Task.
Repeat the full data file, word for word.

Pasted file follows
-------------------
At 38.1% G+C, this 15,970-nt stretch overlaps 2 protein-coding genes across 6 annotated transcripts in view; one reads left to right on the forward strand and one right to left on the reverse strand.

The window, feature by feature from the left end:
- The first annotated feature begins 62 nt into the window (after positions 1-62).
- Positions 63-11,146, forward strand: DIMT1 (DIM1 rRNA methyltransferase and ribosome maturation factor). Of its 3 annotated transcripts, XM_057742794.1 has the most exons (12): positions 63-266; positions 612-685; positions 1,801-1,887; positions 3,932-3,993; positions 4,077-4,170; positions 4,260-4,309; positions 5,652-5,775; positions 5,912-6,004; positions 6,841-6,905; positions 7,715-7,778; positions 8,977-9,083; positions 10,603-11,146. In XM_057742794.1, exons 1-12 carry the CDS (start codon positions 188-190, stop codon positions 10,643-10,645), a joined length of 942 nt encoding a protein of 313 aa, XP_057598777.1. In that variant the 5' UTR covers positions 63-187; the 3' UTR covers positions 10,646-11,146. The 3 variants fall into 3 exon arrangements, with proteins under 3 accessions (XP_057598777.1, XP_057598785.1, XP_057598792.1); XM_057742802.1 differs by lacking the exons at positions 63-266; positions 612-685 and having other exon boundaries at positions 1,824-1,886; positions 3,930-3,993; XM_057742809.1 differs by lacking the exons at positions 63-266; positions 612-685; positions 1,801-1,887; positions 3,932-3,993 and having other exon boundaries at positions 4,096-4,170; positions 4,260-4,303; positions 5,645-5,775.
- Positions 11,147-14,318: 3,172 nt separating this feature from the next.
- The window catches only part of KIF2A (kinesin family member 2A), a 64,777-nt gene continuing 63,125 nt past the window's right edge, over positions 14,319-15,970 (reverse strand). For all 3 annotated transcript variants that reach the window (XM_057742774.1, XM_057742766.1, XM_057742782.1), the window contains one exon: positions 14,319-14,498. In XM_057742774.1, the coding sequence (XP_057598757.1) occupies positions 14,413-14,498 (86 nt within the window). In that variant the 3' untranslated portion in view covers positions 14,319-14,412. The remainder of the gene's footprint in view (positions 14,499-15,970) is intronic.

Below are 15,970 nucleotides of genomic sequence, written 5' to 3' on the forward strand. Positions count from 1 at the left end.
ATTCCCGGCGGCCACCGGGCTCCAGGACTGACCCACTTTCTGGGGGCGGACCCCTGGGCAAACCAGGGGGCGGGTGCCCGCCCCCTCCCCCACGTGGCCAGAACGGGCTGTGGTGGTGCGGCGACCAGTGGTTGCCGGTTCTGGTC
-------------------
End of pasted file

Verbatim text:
At 38.1% G+C, this 15,970-nt stretch overlaps 2 protein-coding genes across 6 annotated transcripts in view; one reads left to right on the forward strand and one right to left on the reverse strand.

The window, feature by feature from the left end:
- The first annotated feature begins 62 nt into the window (after positions 1-62).
- Positions 63-11,146, forward strand: DIMT1 (DIM1 rRNA methyltransferase and ribosome maturation factor). Of its 3 annotated transcripts, XM_057742794.1 has the most exons (12): positions 63-266; positions 612-685; positions 1,801-1,887; positions 3,932-3,993; positions 4,077-4,170; positions 4,260-4,309; positions 5,652-5,775; positions 5,912-6,004; positions 6,841-6,905; positions 7,715-7,778; positions 8,977-9,083; positions 10,603-11,146. In XM_057742794.1, exons 1-12 carry the CDS (start codon positions 188-190, stop codon positions 10,643-10,645), a joined length of 942 nt encoding a protein of 313 aa, XP_057598777.1. In that variant the 5' UTR covers positions 63-187; the 3' UTR covers positions 10,646-11,146. The 3 variants fall into 3 exon arrangements, with proteins under 3 accessions (XP_057598777.1, XP_057598785.1, XP_057598792.1); XM_057742802.1 differs by lacking the exons at positions 63-266; positions 612-685 and having other exon boundaries at positions 1,824-1,886; positions 3,930-3,993; XM_057742809.1 differs by lacking the exons at positions 63-266; positions 612-685; positions 1,801-1,887; positions 3,932-3,993 and having other exon boundaries at positions 4,096-4,170; positions 4,260-4,303; positions 5,645-5,775.
- Positions 11,147-14,318: 3,172 nt separating this feature from the next.
- The window catches only part of KIF2A (kinesin family member 2A), a 64,777-nt gene continuing 63,125 nt past the window's right edge, over positions 14,319-15,970 (reverse strand). For all 3 annotated transcript variants that reach the window (XM_057742774.1, XM_057742766.1, XM_057742782.1), the window contains one exon: positions 14,319-14,498. In XM_057742774.1, the coding sequence (XP_057598757.1) occupies positions 14,413-14,498 (86 nt within the window). In that variant the 3' untranslated portion in view covers positions 14,319-14,412. The remainder of the gene's footprint in view (positions 14,499-15,970) is intronic.

Below are 15,970 nucleotides of genomic sequence, written 5' to 3' on the forward strand. Positions count from 1 at the left end.
ATTCCCGGCGGCCACCGGGCTCCAGGACTGACCCACTTTCTGGGGGCGGACCCCTGGGCAAACCAGGGGGCGGGTGCCCGCCCCCTCCCCCACGTGGCCAGAACGGGCTGTGGTGGTGCGGCGACCAGTGGTTGCCGGTTCTGGTC